Pothole repair audit to begin next week
By the end of this month, you will know why you’ve had to endure bad roads despite the civic body using new and more expensive technology that is suited to the monsoon.mumbai Updated: Oct 08, 2012 00:44 IST
By the end of this month, you will know why you’ve had to endure bad roads despite the civic body using new and more expensive technology that is suited to the monsoon.
The Brihanmumbai Municipal Corporation (BMC) has finally taken steps to get a team of independent experts to conduct a technical audit of pothole repairs. The audit, initially planned for the first week of October, may now be conducted next week.
It will examine why the BMC failed to rid roads of potholes this monsoon despite introducing cold-mix technology and setting stricter deadlines for contractors. The BMC has sent letters calling for expression of willingness to conduct the audit to the Indian Institute of Technology – Bombay and Veermata Jijabai Technological Institute (VJTI).
“Once we get confirmation and the cost is finalised, the audit will begin. It’s expected to be done in 10 to 15 days,” said GM Aggarwal, acting chief engineer (roads).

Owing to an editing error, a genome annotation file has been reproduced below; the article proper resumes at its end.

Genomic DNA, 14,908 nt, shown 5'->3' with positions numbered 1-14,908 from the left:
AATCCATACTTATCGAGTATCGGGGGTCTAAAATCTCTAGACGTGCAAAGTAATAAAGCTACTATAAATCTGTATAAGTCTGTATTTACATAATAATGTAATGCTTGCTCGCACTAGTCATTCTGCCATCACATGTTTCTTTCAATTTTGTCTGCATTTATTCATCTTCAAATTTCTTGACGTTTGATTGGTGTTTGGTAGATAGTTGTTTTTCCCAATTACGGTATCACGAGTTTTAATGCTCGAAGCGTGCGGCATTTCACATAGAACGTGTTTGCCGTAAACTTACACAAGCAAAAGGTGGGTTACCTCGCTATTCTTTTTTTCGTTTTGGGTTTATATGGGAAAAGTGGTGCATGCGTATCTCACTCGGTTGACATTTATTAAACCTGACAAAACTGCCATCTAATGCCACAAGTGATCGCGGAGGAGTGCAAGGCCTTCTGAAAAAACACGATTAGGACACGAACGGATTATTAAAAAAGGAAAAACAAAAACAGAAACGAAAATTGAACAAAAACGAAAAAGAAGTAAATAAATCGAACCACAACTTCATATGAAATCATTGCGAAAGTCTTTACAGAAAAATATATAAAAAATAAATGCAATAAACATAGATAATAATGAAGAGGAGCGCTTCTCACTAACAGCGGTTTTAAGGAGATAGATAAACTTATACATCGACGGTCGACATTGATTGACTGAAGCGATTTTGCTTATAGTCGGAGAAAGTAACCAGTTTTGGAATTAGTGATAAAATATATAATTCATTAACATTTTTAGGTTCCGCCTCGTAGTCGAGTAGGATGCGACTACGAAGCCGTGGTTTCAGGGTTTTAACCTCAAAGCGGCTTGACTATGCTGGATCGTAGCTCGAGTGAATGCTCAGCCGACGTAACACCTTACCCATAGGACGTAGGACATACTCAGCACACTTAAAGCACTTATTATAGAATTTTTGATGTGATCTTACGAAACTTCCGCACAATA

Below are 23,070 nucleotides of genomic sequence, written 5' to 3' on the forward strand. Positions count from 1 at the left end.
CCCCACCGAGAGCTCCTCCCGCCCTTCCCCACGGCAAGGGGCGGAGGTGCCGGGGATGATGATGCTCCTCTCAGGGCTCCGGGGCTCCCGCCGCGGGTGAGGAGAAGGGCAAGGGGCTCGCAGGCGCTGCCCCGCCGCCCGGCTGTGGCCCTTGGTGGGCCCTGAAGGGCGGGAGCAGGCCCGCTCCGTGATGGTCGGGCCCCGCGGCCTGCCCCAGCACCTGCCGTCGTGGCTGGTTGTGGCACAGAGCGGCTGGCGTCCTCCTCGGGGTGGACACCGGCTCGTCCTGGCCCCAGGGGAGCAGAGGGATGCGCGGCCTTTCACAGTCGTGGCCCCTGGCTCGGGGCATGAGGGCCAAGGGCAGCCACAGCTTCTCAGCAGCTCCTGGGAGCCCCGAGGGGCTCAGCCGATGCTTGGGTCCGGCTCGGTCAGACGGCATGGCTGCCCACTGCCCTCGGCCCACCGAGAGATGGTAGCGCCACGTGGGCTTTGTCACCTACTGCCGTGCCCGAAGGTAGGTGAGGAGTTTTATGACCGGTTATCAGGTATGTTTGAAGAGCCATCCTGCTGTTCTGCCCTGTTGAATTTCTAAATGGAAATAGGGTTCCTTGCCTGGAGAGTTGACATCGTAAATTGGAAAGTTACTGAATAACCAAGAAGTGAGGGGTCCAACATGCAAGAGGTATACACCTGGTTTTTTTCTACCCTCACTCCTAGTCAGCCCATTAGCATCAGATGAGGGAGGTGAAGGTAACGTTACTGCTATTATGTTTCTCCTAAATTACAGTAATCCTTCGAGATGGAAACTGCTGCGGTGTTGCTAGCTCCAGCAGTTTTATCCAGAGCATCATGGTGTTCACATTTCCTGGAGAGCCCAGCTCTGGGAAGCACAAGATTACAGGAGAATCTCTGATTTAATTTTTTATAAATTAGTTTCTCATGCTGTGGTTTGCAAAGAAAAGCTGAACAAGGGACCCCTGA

In July, an HT audit on pothole repairs had found that work was carried out shoddily at several spots.Though the audit is expected to analyse the effectiveness of cold-mix technology, officials said the technology is here to stay irrespective of the findings. “Cold mix is proven to be more effective than hot mix. Unless we experiment with an even better, alternative technology, it will continue to be used. It is more important to analyse the work done by contractors,” said an official from roads department.
Some believe that the audit has been left for too late as the BMC will start its post-monsoon road works soon. “Many roads where potholes formed are slated for improvement work. The administration now needs to focus on issuing tenders for road work quickly and ensure that work is completed before the next monsoon,” said Asif Zakaria, Congress corporator. “The administration’s approach will bring no relief for Mumbaikars.”
In HT’s October 3 edition, the BMC claimed there were only 106 unrepaired potholes left on its roads, but four days later, the figure stands at 456, perhaps because of the heavy showers witnessed over the week.